The best riposte to “We follow the accouting rules” came recently when an ex-convict recently addressed a FT conference.
“There may be a fundamental difference between a company following the rules and a company presenting a true picture of its financial position,” said Andrew Fastow, the infamous treasurer of the even more infamous Enron, to a FT conference.
Or as he puts in another way, that it’s possible for a company to comply with accounting standards while at the same time painting a misleading picture of its real financials.
I tot it tragically funny when he said he went to prison partly for doing things that got him a best CFO award: innovative off-book entities.
TRE should be commended for telling us that Victor Lye who is really work hard for PAP in Aljunied
is the Chief Executive of Shenton Insurance Pte Ltd [Link].
He must be a very lucky CEO to be given 1.5 years leave by his company, so as to enable him to “focus on his grassroots work”.
According to information from ACRA, Shenton Insurance is owned by Parkway Holdings. In other words, it is a subsidiary of Parkway Holdings:
If Mr Lye were to be an opposition member, would he have been given 1.5 years leave to do “grassroots work” by Shenton Insurance too?
What do you think?
And telling us that
While Minister of State for National Development Desmond Lee is busy trying to “fix” opposition town council AHPETC, his own Jurong Town Council appears to be clueless in stopping rats running wild in his GRC.
A Facebook user uploaded videos and photos on his page yesterday (16 Dec) of what appeared to be rats scurrying around a grass patch:
Gd investigative work using Google. If only TOC would do this too rather than behaving like the WP’s version of the PAP’s ST. But then TRE’s public face is an IT scholar, and elite school-boy that does credit to Catholic High (unlike a certain blur drum major)..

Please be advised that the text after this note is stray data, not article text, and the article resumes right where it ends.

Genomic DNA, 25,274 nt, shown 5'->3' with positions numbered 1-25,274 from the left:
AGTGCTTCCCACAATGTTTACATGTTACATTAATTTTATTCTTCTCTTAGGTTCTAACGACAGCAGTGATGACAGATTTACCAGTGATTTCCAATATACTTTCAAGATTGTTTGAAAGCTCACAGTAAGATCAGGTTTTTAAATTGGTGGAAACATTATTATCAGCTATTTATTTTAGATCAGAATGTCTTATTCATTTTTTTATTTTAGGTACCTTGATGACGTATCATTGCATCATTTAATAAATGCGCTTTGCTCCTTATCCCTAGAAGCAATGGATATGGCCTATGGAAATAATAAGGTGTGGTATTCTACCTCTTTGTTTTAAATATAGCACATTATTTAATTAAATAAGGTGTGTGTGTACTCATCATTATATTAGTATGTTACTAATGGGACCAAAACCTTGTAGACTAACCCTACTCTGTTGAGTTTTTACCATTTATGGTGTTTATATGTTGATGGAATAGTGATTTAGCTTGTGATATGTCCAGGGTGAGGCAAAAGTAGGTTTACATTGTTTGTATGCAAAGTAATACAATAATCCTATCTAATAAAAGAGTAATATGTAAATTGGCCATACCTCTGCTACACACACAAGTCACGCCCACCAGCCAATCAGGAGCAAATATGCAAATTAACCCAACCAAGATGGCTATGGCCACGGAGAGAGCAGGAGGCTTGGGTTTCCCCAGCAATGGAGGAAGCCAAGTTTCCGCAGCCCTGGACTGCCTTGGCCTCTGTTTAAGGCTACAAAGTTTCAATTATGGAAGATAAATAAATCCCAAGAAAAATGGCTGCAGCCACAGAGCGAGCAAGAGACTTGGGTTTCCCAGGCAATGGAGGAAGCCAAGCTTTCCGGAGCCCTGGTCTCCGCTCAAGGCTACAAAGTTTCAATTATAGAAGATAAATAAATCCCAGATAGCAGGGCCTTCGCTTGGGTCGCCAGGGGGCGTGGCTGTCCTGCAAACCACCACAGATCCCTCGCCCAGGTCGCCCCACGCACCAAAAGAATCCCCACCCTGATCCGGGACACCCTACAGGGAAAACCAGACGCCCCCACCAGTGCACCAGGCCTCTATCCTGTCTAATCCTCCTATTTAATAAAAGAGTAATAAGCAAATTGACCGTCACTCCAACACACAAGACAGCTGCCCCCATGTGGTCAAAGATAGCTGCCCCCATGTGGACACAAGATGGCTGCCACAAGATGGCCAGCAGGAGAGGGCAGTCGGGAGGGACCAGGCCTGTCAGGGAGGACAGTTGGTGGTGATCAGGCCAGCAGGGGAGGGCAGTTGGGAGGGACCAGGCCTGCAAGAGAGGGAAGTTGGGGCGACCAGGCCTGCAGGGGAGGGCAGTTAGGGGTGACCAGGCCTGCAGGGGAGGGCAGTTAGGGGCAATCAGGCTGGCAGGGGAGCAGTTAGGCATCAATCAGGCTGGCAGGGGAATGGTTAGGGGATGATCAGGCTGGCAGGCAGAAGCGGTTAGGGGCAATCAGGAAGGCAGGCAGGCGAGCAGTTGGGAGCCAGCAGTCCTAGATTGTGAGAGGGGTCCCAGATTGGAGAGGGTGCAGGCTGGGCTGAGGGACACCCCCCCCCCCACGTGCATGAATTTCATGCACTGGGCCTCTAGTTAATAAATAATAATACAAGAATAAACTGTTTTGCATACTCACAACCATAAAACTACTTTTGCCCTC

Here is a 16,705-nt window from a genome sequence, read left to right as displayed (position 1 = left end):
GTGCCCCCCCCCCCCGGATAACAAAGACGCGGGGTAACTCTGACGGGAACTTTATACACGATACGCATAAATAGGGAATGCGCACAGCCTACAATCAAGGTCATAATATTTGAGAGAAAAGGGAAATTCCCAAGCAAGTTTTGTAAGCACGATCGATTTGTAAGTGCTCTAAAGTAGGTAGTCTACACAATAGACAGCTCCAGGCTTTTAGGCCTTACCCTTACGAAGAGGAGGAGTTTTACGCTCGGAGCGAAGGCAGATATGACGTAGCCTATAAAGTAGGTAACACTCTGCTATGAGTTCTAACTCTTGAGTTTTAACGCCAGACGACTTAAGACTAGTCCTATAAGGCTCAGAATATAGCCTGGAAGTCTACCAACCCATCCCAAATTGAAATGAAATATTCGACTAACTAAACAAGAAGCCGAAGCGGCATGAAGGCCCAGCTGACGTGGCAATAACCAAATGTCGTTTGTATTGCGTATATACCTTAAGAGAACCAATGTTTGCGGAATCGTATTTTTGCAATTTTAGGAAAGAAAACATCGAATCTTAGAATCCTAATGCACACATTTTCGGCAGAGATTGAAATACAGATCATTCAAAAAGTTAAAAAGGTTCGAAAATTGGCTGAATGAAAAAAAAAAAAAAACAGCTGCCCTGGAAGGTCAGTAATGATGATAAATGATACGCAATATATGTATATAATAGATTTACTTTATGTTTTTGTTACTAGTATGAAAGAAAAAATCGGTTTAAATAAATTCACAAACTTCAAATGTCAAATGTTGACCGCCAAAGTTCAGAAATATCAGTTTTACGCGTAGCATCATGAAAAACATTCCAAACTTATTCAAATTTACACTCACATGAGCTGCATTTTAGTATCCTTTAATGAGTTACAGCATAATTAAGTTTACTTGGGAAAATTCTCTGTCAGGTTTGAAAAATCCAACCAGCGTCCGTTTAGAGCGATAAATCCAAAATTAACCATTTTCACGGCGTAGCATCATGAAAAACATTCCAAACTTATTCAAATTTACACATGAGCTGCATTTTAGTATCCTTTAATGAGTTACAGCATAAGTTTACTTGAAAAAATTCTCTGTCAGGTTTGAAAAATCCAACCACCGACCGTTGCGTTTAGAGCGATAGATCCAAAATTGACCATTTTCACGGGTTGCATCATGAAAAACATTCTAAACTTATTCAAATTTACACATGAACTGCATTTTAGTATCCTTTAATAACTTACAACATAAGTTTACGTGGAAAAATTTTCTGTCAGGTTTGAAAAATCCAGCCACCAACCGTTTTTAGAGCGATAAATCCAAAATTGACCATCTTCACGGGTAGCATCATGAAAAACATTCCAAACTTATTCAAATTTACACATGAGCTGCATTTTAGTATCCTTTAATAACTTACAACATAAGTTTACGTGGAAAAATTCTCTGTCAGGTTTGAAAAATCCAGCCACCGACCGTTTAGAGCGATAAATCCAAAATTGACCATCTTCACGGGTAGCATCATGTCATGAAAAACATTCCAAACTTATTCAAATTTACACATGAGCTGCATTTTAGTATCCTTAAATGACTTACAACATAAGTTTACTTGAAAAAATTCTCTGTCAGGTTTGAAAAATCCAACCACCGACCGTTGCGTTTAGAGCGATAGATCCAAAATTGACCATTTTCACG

This is what they said:
“Despite all our precautions, we can never completely rule out such an incident here. If it ever happens, we need the cohesion and resilience to deal with it calmly and as one united people, and not let it divide or destroy our society,” PM wrote in a Facebook post.
“This incident teaches us to keep up our guard.”
In a Facebook post on early Tuesday morning (Dec 16), Mr Teo said the incident shows that terrorist attacks by individuals can take place even when there is heightened security.
Err, how come they no say he was FT that became Oz citizen because of very liberal immigration policies? Or that he professed to be a Muslim.
Let me be very clear, I’m not saying or implying that
— the less FTs, the less the chances of terrorist attacks; or
— every killed or apprehended “terrorist” recently in the West professes to be a Muslim.
I’m ranting about the PAP’s administration very lazy attempt to communicate (or is it miscommunicate) Hard Truths by using inappropriate or “unright” examples. The classic case was GCT telling us to learn lessons from the Japanese earthquake of a few yrs ago, when he should have addressed his comments to the elites, not us peasants.
This is a tragedy, leave it at that. Don’t try to draw inappropriate, insensitive lessons from the tragedy.
(Or “The govt is its own worst enemy: it can’t communicate the right facts”)
Recently I blogged on why
Scrooge the Grinch government can do more, a lot more to help the manual workers who gift us S$2.5bn++ a year.
But on the use of the deportation law on alleged “rioters”; I’m on the govt’s side with one important caveat. The cavaet is: What the hell were the police commissioner and DPM Teo talking about?
— [The Police Commissioner] explained that this group is less “culpable” than those who were charged, as the latter were “active participants” in the riot, “violent” and “had attacked uniformed personnel and vehicles, damaged property, and had incited others to do so”. So what did they actually do?